A presidential resignation, extracted when the incumbent is under house arrest, and forcefully denied all the tools necessary for the exercise of executive constitutional powers cannot be described as constitutional. To call the Robert Mugabe’s act a resignation is fraudulent, to put it mildly.
It is to attempt to sanitise a constitutional illegality and lie to future generations. What has happened is a de-facto and de-jure coup. Emmerson Mnangagwa has not been democratically or constitutionally installed. He launched a coup from abroad with the help of his military cohorts who shared in his fears of loss of power and privilege.
Defence Forces have no business in choosing and installing presidents. If the constitution was being followed, the General’s would never have left the barracks without Mugabe’s command. Militaries have no business in appointing themselves guardians of constitutional or revolutionary ideals.
That is a poor excuse for unbridled military political activism. National courts are the guardians of democratic constitutions. Listening to General Constantine Chiwenga’s speech one is struck by how out of depth with constitutional reality the Zimbabwean military is.
One is baffled by how distorted they consider their role as a Defence Force to be and how convicted they are of the correctness of their conceited claims. Of course, the long suffering people of Zimbabwe could not care less so long as Mugabe was permanently off the seat. But there is a principle behind the events of the past week which must not be lost.
Southern African militaries must not be deluded to think that the emotional and possibly delusional applause given to the Zimbabwe military is a ratification of the principle the military professed to be defending. The result would be what we see in Lesotho, Egypt, Pakistan, Myanmar and other nations where supposedly democratic outcomes are nothing but endorsements of military preferences.
The BDF, for example, should not be deluded to think that in a typical Masisi – Molefhi standoff, they have a right to judge who best represents the ideals of our constitution and to preempt democratic outcomes if such appear not to be aligned to their preferences.
Militaries must remain without political voice or position. Unlike General Chiwenga’s example, they must be ready to salute any democratically elected head of state and submit to constitutional authority. The Zimbabwean situations holds promise for better but it is a classic example of a state torn between its past and its future. There can be no true democracy where freedom fighters consider that by virtue of their sacrifices, they won power not for the people but for themselves and that no one else, is entitled to lead.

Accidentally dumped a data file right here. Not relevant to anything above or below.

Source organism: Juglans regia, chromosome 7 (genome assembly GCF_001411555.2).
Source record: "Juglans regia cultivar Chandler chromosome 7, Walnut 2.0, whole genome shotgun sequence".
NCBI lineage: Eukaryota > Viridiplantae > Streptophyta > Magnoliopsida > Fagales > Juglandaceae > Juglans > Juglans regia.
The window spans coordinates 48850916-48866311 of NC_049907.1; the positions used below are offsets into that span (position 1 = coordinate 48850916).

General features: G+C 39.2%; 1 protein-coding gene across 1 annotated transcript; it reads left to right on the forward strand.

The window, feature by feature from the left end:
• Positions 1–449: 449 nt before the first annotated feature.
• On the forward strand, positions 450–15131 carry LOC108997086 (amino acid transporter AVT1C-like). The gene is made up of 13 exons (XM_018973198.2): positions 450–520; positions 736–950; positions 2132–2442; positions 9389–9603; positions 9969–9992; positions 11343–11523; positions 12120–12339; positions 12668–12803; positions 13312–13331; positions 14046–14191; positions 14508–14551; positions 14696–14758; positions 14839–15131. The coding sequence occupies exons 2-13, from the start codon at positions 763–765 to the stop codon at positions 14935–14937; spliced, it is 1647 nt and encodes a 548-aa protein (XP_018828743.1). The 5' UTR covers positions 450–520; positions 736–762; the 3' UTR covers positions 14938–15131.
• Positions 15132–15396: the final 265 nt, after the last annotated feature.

Now, I do not see the euphoria that has gripped Zimbabwe as an endorsement of the incoming regime and whatever it represents but rather, a disapproval of the specific
It would be remiss not to share in the euphoria of the Zimbabwean people. It means a lot to them even if the situation does not represent a break with their oppression but with their oppressor. Their endorsement of Mnagagwa was a plea of mercy to a confirmed slave driver to hand them fewer whips as their hands push hard upon the plough. Mnangagwa is entering the presidency with a credibility deficit, if any. The blood of those his regime killed is his common legacy with Mugabe and can never be erased. At best it can be extenuated by reform.
It would be remiss on his and General Chiwenga’s part to miss out on this opportunity. That’s the only way they can ever hope to go to heaven. It is odd for a people to applaud the ascendance of people who have shared in their oppression for decades. That Zimbabweans are prepared to accept any evil as a democratic compromise is symptomatic of a damaged national psyche brought about by their brutal authoritarianism.
But what can Southern Africa learn from the Zimbabwean example. How could a liberal constitutional state degenerate to such abysmal levels of authoritarianism? A pliable liberal constitution is not a guarantee for democracy. It can just all well be a guarantee for authoritarianism. Zimbabwe has held elections since independence but that has not stopped it from being an authoritarian state.
There was a time when the Zimbabwean parliament was perhaps the busiest in the world passing laws day and night to cover up for the whims and caprices of the Mugabe regime. Southern African states must revisit their liberal constitutions and must benchmark against more secure western models. The tired and worn refrain that because “the constitution has served us well” is a fallacy. Processes are not renewed because the old have ceased working.
Our future political outlook must be driven by a desire to be the furthest in the frontiers of democratic governance. In Botswana, our constitution has not served us well. It was all too porous and all too manipulable. It is our leaders who have. They exercised restraint against glaring temptations offered by its decadence of checks and balances.